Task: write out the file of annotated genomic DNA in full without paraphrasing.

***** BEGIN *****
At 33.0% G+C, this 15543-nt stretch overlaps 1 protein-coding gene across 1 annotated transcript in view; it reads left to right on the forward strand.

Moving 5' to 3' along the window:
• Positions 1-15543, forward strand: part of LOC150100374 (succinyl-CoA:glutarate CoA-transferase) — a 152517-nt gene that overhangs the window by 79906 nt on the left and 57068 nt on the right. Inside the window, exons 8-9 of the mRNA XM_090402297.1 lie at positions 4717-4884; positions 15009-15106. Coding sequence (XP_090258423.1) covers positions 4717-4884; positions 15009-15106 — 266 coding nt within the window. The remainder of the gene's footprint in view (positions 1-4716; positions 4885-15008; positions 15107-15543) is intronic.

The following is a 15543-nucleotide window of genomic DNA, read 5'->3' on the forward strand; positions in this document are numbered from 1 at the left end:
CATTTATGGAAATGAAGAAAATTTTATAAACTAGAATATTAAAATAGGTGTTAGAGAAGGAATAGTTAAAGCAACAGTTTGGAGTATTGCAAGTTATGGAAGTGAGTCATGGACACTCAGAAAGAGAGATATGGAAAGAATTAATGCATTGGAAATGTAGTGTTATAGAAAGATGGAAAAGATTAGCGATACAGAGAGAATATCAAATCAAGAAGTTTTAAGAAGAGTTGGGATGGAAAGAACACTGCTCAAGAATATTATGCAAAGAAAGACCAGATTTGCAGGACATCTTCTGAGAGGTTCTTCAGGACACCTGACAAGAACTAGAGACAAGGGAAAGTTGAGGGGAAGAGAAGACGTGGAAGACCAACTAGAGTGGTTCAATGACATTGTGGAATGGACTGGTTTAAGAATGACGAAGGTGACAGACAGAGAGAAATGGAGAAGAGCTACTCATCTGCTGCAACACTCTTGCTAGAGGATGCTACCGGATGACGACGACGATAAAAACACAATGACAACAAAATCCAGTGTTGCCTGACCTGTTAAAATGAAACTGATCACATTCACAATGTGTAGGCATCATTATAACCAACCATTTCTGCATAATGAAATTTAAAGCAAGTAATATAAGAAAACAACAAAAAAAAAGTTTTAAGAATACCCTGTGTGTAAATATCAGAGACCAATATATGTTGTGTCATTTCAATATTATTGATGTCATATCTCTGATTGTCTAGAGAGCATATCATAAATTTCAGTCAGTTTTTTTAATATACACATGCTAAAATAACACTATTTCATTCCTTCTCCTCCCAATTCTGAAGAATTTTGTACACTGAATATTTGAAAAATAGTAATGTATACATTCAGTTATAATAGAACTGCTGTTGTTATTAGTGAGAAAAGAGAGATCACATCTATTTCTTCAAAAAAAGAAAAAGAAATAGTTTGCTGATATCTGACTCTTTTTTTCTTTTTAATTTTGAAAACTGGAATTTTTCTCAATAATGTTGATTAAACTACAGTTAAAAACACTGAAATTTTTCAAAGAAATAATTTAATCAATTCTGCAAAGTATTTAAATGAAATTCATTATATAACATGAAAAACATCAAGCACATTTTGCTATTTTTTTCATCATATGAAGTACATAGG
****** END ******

At 33.0% G+C, this 15543-nt stretch overlaps 1 protein-coding gene across 1 annotated transcript in view; it reads left to right on the forward strand.

Moving 5' to 3' along the window:
• Positions 1-15543, forward strand: part of LOC150100374 (succinyl-CoA:glutarate CoA-transferase) — a 152517-nt gene that overhangs the window by 79906 nt on the left and 57068 nt on the right. Inside the window, exons 8-9 of the mRNA XM_090402297.1 lie at positions 4717-4884; positions 15009-15106. Coding sequence (XP_090258423.1) covers positions 4717-4884; positions 15009-15106 — 266 coding nt within the window. The remainder of the gene's footprint in view (positions 1-4716; positions 4885-15008; positions 15107-15543) is intronic.

The following is a 15543-nucleotide window of genomic DNA, read 5'->3' on the forward strand; positions in this document are numbered from 1 at the left end:
CATTTATGGAAATGAAGAAAATTTTATAAACTAGAATATTAAAATAGGTGTTAGAGAAGGAATAGTTAAAGCAACAGTTTGGAGTATTGCAAGTTATGGAAGTGAGTCATGGACACTCAGAAAGAGAGATATGGAAAGAATTAATGCATTGGAAATGTAGTGTTATAGAAAGATGGAAAAGATTAGCGATACAGAGAGAATATCAAATCAAGAAGTTTTAAGAAGAGTTGGGATGGAAAGAACACTGCTCAAGAATATTATGCAAAGAAAGACCAGATTTGCAGGACATCTTCTGAGAGGTTCTTCAGGACACCTGACAAGAACTAGAGACAAGGGAAAGTTGAGGGGAAGAGAAGACGTGGAAGACCAACTAGAGTGGTTCAATGACATTGTGGAATGGACTGGTTTAAGAATGACGAAGGTGACAGACAGAGAGAAATGGAGAAGAGCTACTCATCTGCTGCAACACTCTTGCTAGAGGATGCTACCGGATGACGACGACGATAAAAACACAATGACAACAAAATCCAGTGTTGCCTGACCTGTTAAAATGAAACTGATCACATTCACAATGTGTAGGCATCATTATAACCAACCATTTCTGCATAATGAAATTTAAAGCAAGTAATATAAGAAAACAACAAAAAAAAAGTTTTAAGAATACCCTGTGTGTAAATATCAGAGACCAATATATGTTGTGTCATTTCAATATTATTGATGTCATATCTCTGATTGTCTAGAGAGCATATCATAAATTTCAGTCAGTTTTTTTAATATACACATGCTAAAATAACACTATTTCATTCCTTCTCCTCCCAATTCTGAAGAATTTTGTACACTGAATATTTGAAAAATAGTAATGTATACATTCAGTTATAATAGAACTGCTGTTGTTATTAGTGAGAAAAGAGAGATCACATCTATTTCTTCAAAAAAAGAAAAAGAAATAGTTTGCTGATATCTGACTCTTTTTTTCTTTTTAATTTTGAAAACTGGAATTTTTCTCAATAATGTTGATTAAACTACAGTTAAAAACACTGAAATTTTTCAAAGAAATAATTTAATCAATTCTGCAAAGTATTTAAATGAAATTCATTATATAACATGAAAAACATCAAGCACATTTTGCTATTTTTTTCATCATATGAAGTACATAGG